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Thriving in the Midst of Chaos: Parenting With Special Needs Kids

Apr 8, 2021

Episode 84: Divorce and Special Needs Children With Guest Jackie Harounian

In this episode, we discuss divorce while having children with special needs. Guest Jacqueline Harounian, Esq, has found that her field has become very busy during COVID, with an increase in fighting, domestic violence, mental health issues, and substance abuse leading to divorce. A lot depends on the couple, how well they communicate, and whether they are willing to see eye to eye on a lot of issues affecting special needs children. To avoid divorce, keep the lines of communication. More divorced families are using joint custody. The better the attitude of the family, the easier the divorce will be on the children.

When one is divorcing and has children, it is important that parents agree on where the children live and how they will be supported. The goal for divorce should be to avoid court, for the two parents to reach an agreement without a judge. It is best if parents work out their own schedule based on the needs of the child, replicate the schedule that was going on before the divorce, and see which parent is available when and what they are able to do or help with. If parents cannot do it themselves, it would be beneficial to sit down together with a coach, mediatory, or lawyer. Cases that go to trial are very costly.

For a divorce where children have special needs, sometimes one parent disagrees with the diagnosis or treatment, doesn’t think that a medication or treatment is necessary, parents disagree on vaccines, or there is a major issue and the parties don’t agree and one parent doesn’t agree with the doctor or medical advice.

Joint custody occurs when the parents equally split the time and resources with the children. It requires that the parents communicate well, get along well, and live in the same school district. Because everything is equal, no one pays child support.


Everyone reacts to divorce differently, impacted by the interactions and relationships of the parents, unresolved anger, and the desire to blame and shame one another. Counseling is beneficial for couples. For those with children with special needs, there is the added concern of finances, so compromising and budgeting in important. To manage financial hardship, get bank statements and tax returns in order, get your finances in order, get paystubs, create a budget, start to have conversations with your co-parent about the timeline, and discuss what you are going to do with your assets.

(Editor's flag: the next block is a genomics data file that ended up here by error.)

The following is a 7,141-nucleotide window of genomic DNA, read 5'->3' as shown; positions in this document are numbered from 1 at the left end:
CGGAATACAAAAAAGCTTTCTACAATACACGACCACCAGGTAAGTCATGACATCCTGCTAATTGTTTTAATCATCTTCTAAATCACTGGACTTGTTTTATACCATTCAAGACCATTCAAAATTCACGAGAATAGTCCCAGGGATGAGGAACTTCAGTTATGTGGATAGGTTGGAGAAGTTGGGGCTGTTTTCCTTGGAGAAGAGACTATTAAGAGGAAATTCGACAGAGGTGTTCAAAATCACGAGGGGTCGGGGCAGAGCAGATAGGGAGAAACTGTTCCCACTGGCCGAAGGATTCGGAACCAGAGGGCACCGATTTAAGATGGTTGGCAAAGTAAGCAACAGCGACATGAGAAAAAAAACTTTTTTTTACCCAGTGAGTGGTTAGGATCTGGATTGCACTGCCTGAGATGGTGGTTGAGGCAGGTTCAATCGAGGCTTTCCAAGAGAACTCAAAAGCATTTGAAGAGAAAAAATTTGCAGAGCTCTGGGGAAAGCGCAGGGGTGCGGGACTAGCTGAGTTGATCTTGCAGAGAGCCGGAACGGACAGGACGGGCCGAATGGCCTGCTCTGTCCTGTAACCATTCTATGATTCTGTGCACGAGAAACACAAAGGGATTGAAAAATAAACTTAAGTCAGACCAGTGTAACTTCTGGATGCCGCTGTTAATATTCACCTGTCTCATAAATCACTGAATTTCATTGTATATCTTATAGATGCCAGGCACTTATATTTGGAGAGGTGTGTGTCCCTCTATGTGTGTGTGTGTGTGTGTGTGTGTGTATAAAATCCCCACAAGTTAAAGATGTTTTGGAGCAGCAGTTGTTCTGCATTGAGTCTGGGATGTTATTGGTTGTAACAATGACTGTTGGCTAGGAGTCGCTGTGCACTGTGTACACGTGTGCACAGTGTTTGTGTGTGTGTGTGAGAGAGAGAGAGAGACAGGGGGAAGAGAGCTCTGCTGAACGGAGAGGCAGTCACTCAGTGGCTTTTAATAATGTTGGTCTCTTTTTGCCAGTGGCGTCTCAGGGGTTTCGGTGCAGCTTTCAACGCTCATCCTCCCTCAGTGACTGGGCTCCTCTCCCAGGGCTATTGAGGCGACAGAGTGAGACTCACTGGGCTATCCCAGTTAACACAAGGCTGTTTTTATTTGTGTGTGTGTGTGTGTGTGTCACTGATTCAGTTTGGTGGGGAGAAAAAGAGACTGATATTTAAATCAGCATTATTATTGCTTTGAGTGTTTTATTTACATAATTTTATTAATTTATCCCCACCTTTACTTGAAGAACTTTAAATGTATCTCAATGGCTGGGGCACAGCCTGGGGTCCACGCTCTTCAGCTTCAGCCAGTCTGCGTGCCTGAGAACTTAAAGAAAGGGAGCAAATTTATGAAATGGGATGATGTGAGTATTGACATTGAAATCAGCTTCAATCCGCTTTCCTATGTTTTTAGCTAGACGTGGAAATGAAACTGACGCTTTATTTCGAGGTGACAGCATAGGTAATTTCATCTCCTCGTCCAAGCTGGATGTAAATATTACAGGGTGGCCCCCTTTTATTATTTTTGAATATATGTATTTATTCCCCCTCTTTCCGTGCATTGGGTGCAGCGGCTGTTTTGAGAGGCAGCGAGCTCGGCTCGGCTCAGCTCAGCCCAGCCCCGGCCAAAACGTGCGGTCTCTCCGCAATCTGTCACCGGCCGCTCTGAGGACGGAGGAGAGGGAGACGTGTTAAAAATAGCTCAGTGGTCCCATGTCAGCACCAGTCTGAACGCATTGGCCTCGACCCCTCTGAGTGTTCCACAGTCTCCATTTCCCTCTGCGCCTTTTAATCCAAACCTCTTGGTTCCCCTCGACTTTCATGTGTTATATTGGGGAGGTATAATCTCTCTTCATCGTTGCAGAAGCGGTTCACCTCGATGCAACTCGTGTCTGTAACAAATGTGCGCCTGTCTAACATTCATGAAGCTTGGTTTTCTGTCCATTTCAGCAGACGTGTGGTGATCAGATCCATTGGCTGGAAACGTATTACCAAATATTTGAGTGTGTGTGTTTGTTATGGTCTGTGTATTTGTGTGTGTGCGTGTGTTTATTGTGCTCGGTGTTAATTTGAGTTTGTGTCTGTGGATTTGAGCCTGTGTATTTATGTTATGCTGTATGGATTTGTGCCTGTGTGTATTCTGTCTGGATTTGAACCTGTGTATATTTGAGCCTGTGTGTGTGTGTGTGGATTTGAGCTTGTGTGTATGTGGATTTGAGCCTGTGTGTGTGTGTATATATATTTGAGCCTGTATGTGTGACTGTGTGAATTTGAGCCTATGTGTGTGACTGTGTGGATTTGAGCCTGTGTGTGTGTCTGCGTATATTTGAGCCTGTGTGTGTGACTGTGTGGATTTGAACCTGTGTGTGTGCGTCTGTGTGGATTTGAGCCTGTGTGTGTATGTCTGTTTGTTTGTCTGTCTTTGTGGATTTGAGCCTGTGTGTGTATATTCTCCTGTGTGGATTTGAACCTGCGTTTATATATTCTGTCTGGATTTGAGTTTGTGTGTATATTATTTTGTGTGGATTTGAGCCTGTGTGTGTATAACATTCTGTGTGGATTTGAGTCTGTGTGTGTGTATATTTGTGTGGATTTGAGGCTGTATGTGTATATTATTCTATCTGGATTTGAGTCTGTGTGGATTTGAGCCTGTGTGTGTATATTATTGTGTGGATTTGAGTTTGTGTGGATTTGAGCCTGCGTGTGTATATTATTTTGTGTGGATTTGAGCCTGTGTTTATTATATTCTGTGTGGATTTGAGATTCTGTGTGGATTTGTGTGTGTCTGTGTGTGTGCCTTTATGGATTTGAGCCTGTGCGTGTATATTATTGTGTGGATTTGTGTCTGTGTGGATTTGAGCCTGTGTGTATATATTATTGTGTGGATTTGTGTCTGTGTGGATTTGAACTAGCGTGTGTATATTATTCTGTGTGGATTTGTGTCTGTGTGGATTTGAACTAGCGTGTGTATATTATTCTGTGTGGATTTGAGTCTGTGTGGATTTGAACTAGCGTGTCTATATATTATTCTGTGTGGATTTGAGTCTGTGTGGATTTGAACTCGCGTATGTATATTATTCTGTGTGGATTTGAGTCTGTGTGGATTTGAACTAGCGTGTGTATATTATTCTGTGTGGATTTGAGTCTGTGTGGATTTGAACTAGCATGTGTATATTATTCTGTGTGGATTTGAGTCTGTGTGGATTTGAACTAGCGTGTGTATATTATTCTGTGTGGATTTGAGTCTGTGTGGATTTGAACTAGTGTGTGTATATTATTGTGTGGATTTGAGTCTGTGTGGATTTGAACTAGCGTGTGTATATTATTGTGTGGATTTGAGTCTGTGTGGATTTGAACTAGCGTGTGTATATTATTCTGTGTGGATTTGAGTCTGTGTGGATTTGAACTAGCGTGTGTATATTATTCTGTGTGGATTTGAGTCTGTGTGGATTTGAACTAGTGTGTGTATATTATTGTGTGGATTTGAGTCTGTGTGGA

To make the divorce process easier on the parents, ask for help, reach out to family and friends, ask for breaks, try new things in your life, try to have a team approach with your team, try to be united in how your raise your child, practice forgiveness, maintain a positive attitude, maintain consistency, and improve communication with your co-parent.

To best explain divorce to children with special needs, do the announcement with your partner, in a non-emotional way, and at a time where the children have time to ask questions and have a chance to react, don’t make the announcement too early, and don’t tell them more than they need to know. Consider making the announcement on the weekend so the child has time to adjust to the information.

The impact of divorce on the child is dependent on the child and the age of the child. Consider conferring with your child’s therapist before making the announcement. Be mindful of their schedules and routines and minimize disruptions and changes in routines. Account for the child’s own stressors and preferences. With children with special needs, it is even more important to keep everything consistent. Consider psychotherapy for the children.

Keep in mind, it is not about winning, it is about moving forward. Parents can help their children cope by not fighting in front of them, not discussing financials in front of the child, not letting others talk negatively about the situation, not disagreeing in front of them, trying to reach an agreement on custody as soon as possible, and not focusing on the financials first. Easier and less expensive ways to divorce include using a mediator or doing collaborative law.






Divorce Reality Check Book



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Show Music:

Intro Outro: Intro Outro 2 by Mattias Lahoud under CC-BY 3.0 License (

Theme Song: 90s rock style by monkeyman535 under CC-BY 3.0 License (

Self Care Song: Green and Orange No Water by Duncan Alex under CC-BY 3.0 License (


Hosted by: Jessica Temple 


Disclaimer: Our show is not designed to provide listeners with specific or personal legal, medical, or professional services or advice. Parents of children with health issues should always consult their health care provider for medical advice, medication, or treatment.

Copyright 2021 Jessica Temple